The first step was to determine the metals used from their color, and finding out in which order the various metals were stacked. The pattern that appears to be a flat surface is broken down to its levels by sight, and it is not easy to determine that order correctly in cases where there has been repeated carving and flattening. The next step is to take measurements of the tsuba. Data is obtained on the number of sheets and the thickness of each metal sheet that make up the pattern. This analysis is  so that the pattern can be carved initially in a tsuba mold that is smaller than the finished product so that when the final product is flattened and stretched, it is the same size as the original.

The next step is to copy the pattern onto tracing paper from an image that has been reduced from the original tsuba image, and the pattern is then copied on to the metal billet that has been prepared. The billet is made from stacking metal sheets of the thickness that was determined earlier and heat bonding them.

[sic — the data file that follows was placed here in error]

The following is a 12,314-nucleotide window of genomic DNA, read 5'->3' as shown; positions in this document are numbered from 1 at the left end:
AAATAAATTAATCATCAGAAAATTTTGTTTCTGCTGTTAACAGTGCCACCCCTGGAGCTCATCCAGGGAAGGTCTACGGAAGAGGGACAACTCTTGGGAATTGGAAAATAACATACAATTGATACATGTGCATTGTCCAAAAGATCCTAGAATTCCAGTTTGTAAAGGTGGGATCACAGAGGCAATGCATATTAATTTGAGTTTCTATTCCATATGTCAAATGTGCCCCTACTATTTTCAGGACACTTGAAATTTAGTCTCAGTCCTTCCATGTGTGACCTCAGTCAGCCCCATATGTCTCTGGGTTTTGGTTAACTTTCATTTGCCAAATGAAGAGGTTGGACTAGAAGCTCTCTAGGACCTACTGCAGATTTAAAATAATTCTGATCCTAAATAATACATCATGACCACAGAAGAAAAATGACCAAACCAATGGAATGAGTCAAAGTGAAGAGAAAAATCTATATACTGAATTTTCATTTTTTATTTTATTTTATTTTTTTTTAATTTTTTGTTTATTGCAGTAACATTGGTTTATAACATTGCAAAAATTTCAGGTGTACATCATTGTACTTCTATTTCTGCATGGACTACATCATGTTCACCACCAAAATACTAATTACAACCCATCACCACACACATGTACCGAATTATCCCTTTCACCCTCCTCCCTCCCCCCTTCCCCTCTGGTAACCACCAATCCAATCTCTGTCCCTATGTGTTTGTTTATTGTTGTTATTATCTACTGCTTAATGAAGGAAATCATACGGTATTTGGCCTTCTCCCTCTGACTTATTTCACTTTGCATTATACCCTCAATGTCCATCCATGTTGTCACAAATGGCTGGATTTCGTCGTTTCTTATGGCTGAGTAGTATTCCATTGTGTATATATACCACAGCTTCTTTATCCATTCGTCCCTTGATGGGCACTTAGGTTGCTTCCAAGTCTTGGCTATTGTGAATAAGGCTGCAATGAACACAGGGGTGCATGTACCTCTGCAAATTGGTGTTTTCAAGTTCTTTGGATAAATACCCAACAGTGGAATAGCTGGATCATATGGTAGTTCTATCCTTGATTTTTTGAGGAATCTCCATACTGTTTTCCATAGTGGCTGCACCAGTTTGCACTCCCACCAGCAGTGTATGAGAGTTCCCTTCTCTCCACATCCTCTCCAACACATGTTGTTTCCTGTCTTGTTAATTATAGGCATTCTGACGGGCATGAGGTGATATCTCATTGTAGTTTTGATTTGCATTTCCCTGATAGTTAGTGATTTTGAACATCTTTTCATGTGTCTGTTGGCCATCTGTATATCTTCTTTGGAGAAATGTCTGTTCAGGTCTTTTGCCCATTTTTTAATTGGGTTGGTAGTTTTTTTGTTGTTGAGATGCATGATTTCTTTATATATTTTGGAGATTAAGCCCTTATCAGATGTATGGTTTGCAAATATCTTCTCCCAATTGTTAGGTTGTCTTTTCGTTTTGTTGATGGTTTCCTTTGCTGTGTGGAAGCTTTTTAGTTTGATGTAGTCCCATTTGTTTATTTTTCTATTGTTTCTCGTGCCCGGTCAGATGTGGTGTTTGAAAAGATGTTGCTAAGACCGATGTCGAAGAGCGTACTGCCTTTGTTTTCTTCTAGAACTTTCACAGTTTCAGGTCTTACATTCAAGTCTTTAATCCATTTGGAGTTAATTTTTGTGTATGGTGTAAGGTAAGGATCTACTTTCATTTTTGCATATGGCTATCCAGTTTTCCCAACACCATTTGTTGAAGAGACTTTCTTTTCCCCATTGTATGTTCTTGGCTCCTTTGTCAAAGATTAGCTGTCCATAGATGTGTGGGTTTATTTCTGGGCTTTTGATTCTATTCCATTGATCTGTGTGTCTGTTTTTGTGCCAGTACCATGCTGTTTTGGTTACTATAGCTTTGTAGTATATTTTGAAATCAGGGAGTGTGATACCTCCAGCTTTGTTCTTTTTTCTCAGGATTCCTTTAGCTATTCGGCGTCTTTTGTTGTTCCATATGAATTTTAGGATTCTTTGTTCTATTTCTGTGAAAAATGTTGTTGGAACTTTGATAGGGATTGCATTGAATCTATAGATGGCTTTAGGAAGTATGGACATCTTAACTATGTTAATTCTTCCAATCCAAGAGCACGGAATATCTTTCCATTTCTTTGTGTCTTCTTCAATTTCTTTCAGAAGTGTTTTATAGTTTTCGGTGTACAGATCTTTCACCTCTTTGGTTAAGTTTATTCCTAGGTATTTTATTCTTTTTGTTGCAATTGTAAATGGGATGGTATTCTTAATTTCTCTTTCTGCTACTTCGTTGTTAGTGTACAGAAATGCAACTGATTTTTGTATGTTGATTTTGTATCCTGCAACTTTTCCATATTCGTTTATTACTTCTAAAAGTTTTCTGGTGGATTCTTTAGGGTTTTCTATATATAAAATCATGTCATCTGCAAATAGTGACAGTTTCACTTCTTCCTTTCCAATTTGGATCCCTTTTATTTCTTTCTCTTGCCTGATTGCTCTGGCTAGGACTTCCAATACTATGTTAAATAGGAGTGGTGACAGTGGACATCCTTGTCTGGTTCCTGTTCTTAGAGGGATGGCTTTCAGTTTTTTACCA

A circular shape is the first thing to be carved. The carving is done carefully while observing the size of the pattern and how the layers appear in the original tsuba. This is because, depending on the depth of the carving and its angle, the color and surface of the pattern will look different on flattening.

Once the carving is complete, the tsuba is heated and the repetitive job of stretching it to the size of the original is undertaken. The pattern is complete when the surface is quite flat. It is then cut to the shape of the original tsuba.